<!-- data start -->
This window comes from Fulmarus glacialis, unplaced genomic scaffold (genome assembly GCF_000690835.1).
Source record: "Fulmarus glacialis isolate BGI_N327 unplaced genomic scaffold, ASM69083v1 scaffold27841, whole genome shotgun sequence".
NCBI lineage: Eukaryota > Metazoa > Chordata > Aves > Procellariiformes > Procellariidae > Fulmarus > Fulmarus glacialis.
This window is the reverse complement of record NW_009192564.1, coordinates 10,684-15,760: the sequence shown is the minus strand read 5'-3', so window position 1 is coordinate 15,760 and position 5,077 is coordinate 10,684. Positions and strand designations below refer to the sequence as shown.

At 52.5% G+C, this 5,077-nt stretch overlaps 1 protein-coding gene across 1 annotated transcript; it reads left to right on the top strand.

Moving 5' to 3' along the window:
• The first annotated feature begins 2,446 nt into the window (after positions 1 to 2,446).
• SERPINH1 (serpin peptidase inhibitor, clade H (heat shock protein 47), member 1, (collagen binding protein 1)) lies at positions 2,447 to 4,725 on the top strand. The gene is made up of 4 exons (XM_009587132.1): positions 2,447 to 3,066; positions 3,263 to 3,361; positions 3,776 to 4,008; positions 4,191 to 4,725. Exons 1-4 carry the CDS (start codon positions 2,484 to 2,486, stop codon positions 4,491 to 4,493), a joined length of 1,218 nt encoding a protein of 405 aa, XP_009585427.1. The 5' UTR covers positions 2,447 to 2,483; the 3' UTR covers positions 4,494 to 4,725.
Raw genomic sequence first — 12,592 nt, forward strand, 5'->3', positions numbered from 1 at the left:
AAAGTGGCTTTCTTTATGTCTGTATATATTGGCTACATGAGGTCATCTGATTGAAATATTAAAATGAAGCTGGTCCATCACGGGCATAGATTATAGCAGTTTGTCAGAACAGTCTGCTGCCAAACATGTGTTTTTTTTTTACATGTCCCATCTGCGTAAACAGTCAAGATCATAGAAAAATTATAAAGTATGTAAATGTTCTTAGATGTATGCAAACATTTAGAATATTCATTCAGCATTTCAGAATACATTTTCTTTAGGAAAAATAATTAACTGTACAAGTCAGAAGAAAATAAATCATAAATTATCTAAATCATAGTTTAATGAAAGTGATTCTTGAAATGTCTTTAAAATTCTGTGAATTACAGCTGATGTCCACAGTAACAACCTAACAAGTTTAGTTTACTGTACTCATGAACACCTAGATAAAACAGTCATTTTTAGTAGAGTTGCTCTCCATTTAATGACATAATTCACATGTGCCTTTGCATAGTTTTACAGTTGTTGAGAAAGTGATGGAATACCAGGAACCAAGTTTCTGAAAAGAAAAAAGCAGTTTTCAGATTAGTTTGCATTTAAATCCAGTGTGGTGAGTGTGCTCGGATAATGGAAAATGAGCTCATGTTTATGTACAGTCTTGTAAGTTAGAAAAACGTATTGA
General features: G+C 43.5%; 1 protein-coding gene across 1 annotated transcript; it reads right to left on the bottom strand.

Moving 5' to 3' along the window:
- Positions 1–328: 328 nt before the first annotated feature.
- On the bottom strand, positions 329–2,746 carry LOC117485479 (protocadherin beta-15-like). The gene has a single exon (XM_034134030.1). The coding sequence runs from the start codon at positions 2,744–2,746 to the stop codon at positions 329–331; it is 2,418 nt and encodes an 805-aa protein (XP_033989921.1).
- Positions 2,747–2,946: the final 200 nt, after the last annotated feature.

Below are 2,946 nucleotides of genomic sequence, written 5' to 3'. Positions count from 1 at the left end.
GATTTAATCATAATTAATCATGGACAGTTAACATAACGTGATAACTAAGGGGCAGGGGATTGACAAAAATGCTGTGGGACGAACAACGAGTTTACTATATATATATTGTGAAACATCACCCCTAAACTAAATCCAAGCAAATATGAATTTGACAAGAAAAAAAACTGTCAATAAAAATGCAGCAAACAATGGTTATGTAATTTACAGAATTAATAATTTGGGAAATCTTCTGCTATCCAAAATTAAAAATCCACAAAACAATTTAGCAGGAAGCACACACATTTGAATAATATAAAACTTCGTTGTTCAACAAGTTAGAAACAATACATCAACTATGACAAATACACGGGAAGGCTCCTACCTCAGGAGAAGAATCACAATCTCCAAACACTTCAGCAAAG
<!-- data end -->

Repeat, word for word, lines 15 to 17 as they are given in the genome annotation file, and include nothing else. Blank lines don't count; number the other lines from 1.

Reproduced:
- Positions 2,747–2,946: the final 200 nt, after the last annotated feature.

Below are 2,946 nucleotides of genomic sequence, written 5' to 3'. Positions count from 1 at the left end.
GATTTAATCATAATTAATCATGGACAGTTAACATAACGTGATAACTAAGGGGCAGGGGATTGACAAAAATGCTGTGGGACGAACAACGAGTTTACTATATATATATTGTGAAACATCACCCCTAAACTAAATCCAAGCAAATATGAATTTGACAAGAAAAAAAACTGTCAATAAAAATGCAGCAAACAATGGTTATGTAATTTACAGAATTAATAATTTGGGAAATCTTCTGCTATCCAAAATTAAAAATCCACAAAACAATTTAGCAGGAAGCACACACATTTGAATAATATAAAACTTCGTTGTTCAACAAGTTAGAAACAATACATCAACTATGACAAATACACGGGAAGGCTCCTACCTCAGGAGAAGAATCACAATCTCCAAACACTTCAGCAAAG